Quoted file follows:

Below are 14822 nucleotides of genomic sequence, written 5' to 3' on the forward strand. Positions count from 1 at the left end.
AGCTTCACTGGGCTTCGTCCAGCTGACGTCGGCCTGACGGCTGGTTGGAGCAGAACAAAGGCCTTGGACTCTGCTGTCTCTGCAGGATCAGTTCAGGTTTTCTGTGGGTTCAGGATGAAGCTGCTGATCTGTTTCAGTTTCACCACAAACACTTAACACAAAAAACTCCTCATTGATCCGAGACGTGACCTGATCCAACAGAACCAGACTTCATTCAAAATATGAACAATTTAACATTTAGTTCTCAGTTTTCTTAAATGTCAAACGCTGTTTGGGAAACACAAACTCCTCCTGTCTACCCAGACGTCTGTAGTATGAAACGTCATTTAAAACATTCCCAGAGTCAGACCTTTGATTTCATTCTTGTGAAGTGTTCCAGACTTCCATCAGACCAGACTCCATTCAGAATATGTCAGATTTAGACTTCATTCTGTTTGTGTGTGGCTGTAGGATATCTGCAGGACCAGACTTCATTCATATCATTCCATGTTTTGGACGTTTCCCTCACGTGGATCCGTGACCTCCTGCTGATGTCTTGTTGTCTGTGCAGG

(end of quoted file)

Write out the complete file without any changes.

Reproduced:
Below are 14822 nucleotides of genomic sequence, written 5' to 3' on the forward strand. Positions count from 1 at the left end.
AGCTTCACTGGGCTTCGTCCAGCTGACGTCGGCCTGACGGCTGGTTGGAGCAGAACAAAGGCCTTGGACTCTGCTGTCTCTGCAGGATCAGTTCAGGTTTTCTGTGGGTTCAGGATGAAGCTGCTGATCTGTTTCAGTTTCACCACAAACACTTAACACAAAAAACTCCTCATTGATCCGAGACGTGACCTGATCCAACAGAACCAGACTTCATTCAAAATATGAACAATTTAACATTTAGTTCTCAGTTTTCTTAAATGTCAAACGCTGTTTGGGAAACACAAACTCCTCCTGTCTACCCAGACGTCTGTAGTATGAAACGTCATTTAAAACATTCCCAGAGTCAGACCTTTGATTTCATTCTTGTGAAGTGTTCCAGACTTCCATCAGACCAGACTCCATTCAGAATATGTCAGATTTAGACTTCATTCTGTTTGTGTGTGGCTGTAGGATATCTGCAGGACCAGACTTCATTCATATCATTCCATGTTTTGGACGTTTCCCTCACGTGGATCCGTGACCTCCTGCTGATGTCTTGTTGTCTGTGCAGG